If you are constantly afraid that you will be at fault for any actions of your loved one, and acting to avoid that, you are an enabler.
While many feel a lot of shame at this title, remember that your actions came about because of the love you have for the person you’re enabling. Keep that love in mind, and channel it more usefully instead, by addressing the problem, and even encouraging them to get treatment.
How Do I Break the Cycle of Enabling?
Breaking this cycle involves a lot of emotional work.
However, there are some simple (if sometimes difficult) steps you can take.
Stop covering for the addicted person.
You may be used to picking up the slack when your loved one isn’t following through or taking personal responsibilities. You may even worry that facing that responsibility will drive them deeper into drug use.
But the truth is, if they aren’t personally affected by the problems their drug abuse is creating, they will never want sober up.
They need to see the messes they’ve made and face consequences, or they will never get better.
Make some pro-con lists with long-term consequences in mind.
Many well-intended but less than helpful people have probably told you, “Just kick him out,” or “Cut him off and let him sort it out.”
Obviously, if you were able and willing to do that, you would have done it by now. Besides, half of the time, it doesn’t even work, as loved ones can be a big help in the recovery process, when they stop enabling but are still present.
However, you can start considering which things you will help out with and which things you won’t, in order to encourage long-term improvement, become less codependent.
For example, it may save you some pain now to pay his rent for him, but will that encourage him to ask you again next month, instead of applying for jobs?
Measure each decision with benefits and drawbacks in mind.
Look for signs of codependency, and begin returning to autonomy.
You and the addicted person in your life have fallen into a rhythm, in which they pursue drugs while relying on you to cover for them, and you are always looking for ways to do damage control.
This is not healthy for either of you.
As you notice direct symptoms of codependency, begin to change your behavior.
If you usually work your schedule around when he needs to wake up, stop doing it. Start going by your own alarm clock, so that he has to set his own, and get himself out of bed.
He may not like it at first, but eventually, he will learn that if he wants to get the places he needs to go, he needs to manage his schedule.
Start doing things for yourself again, and they will have to do the same.
Open clear and honest communication between the two of you.
It’s hard to fight the habits you’ve formed of being afraid to talk about the problem and its consequences, but you have to start somewhere.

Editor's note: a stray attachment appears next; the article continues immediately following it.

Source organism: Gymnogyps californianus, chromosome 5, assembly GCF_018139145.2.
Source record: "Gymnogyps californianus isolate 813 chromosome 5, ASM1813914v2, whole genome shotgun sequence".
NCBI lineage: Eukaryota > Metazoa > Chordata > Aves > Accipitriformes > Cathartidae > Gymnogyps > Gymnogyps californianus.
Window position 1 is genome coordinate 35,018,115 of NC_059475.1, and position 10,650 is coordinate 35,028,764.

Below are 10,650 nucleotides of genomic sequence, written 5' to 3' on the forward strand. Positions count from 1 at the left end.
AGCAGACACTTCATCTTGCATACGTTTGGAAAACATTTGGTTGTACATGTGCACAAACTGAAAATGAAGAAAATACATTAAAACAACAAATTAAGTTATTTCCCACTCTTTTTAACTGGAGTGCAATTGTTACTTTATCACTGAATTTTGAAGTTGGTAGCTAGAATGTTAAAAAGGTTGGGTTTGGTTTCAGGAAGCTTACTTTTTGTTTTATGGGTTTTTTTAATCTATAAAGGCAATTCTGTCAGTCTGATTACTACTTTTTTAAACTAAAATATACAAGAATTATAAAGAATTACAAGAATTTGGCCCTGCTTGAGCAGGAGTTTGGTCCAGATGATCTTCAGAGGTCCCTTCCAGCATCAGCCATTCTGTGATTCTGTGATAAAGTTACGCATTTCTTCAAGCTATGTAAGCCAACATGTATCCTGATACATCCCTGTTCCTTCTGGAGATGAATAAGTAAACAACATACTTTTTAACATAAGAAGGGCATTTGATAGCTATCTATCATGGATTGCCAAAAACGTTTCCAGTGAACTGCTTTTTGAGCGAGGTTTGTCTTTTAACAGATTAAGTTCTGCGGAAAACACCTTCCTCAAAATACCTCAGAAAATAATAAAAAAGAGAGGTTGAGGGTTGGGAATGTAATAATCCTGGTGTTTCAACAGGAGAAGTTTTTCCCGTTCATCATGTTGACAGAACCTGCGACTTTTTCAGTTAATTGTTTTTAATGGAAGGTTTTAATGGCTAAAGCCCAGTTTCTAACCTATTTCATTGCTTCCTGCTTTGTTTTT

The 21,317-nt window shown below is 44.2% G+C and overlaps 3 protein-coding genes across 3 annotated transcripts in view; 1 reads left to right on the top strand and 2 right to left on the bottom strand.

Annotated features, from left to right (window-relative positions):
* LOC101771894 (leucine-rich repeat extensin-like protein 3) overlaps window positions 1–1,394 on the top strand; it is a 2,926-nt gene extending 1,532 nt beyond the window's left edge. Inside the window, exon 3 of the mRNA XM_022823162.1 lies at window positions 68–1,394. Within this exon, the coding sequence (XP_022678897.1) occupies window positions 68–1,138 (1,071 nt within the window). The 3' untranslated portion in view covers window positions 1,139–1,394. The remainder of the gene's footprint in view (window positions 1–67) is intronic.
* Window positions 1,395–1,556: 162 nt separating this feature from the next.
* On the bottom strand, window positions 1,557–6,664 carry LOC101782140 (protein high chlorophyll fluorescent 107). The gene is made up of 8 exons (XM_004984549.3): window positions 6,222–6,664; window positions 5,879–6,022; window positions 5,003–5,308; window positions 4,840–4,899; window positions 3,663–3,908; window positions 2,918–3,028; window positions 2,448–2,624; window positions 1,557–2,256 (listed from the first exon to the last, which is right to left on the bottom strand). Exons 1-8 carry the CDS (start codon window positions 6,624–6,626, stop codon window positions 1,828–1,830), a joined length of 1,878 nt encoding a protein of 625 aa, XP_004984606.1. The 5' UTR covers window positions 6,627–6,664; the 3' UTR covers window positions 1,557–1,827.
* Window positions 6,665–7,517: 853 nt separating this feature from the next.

To break the cycle of enabling, you have to bring the problem into the light.
There’s a right way and a wrong way to do this.
Just unloading years’ worth of resentment will not motivate your loved one to make changes in their lives.
Deep down, they were probably aware that they have been causing you problems, and one of the things that keeps them hooked on drugs is needing to assuage that guilt. Bringing it up in anger may just continue motivating them to do drugs.
Instead, it makes the most sense to explain to the person struggling with drug use that it benefits THEM to get clean and get into therapy.
People who abuse drugs know it’s not good for them. Almost always, there is a deeper problem that started them down the path of addiction.
Help your loved one see that drug abuse has now brought about its own string of problems in their lives and that you support them finding the ROOT CAUSE, and managing that in a healthier way instead.
Then, as they warm up to sobriety and you have been communicating more clearly over time, you can also bring up the ways that drug abuse has affected you, once they have mechanisms in place for processing guilt that don’t involve running straight to the bar or their dealer’s house.
Family therapy may help you in this process, as it’s a delicate process to undergo.
Help your loved one find a detox and rehab center that meets their needs.
Ultimately, your loved one probably needs to go to rehab, especially if this has been going on for some time.
First, detox can have medical risks, and it’s good to have a professional oversee your loved one as they first begin to get clean.
Second, some time apart can be crucial in rediscovering your autonomy and breaking down that unhealthy codependency.
If your loved one has been to jail or rehab before, you may already have an idea of how this works.
Last time, you probably had some important realizations once you had some time to yourself.
Usually, these realizations are overshadowed when your loved one comes home though, because went right back into support mode.
Getting some professional help, or even just knowing that you’ve committed to break the cycle will help you stick to your own schedule next time.
But How Do I Convince Them To Go To Rehab?
The next question, after you realize that they do need to go, though, is always “How do I convince them to go?”
A TV-style intervention, where your family ambushes your loved one and tells them things like “you don’t act like yourself anymore,” and explains how much they’re hurting their family WON’T WORK.
Even if they go to rehab after that, they are most likely doing it just as a result of feeling pressured. People with addiction need to CHOOSE to get better.
So helping them choose that requires several different things:
- The right person – The family member or loved one with the best rapport, who they are closest too, needs to be the one to have the conversation
- Personal appeal – Remember, they need to want to go. So make this decision about THEM. Not anyone else in the family.
- Support – Do anything you can to help your loved one understand that while receiving treatment is surrounded by stigma, you aren’t buying into it. Let them know you are doing your best to think of their time in rehab like time spent in a hospital for any other medical problem.
The topic is uncomfortable, but it can’t be much worse than continuing for years more to live in a cycle of fear for your loved one, and resentment for having to support them.
Start the Process Now
These steps will be difficult. The process can be messy. At times, you will probably even feel a little selfish. But it has to be done.
And it has to be done as soon as possible.
There will never be a “right time.” The next closest thing to the “best time” you can settle for is the soonest time.
If you are looking to break the cycle of enabling, and give your loved one a comprehensive, individualized treatment plan, complete with family therapy, consider Serenity Lodge, in Lake Arrowhead California.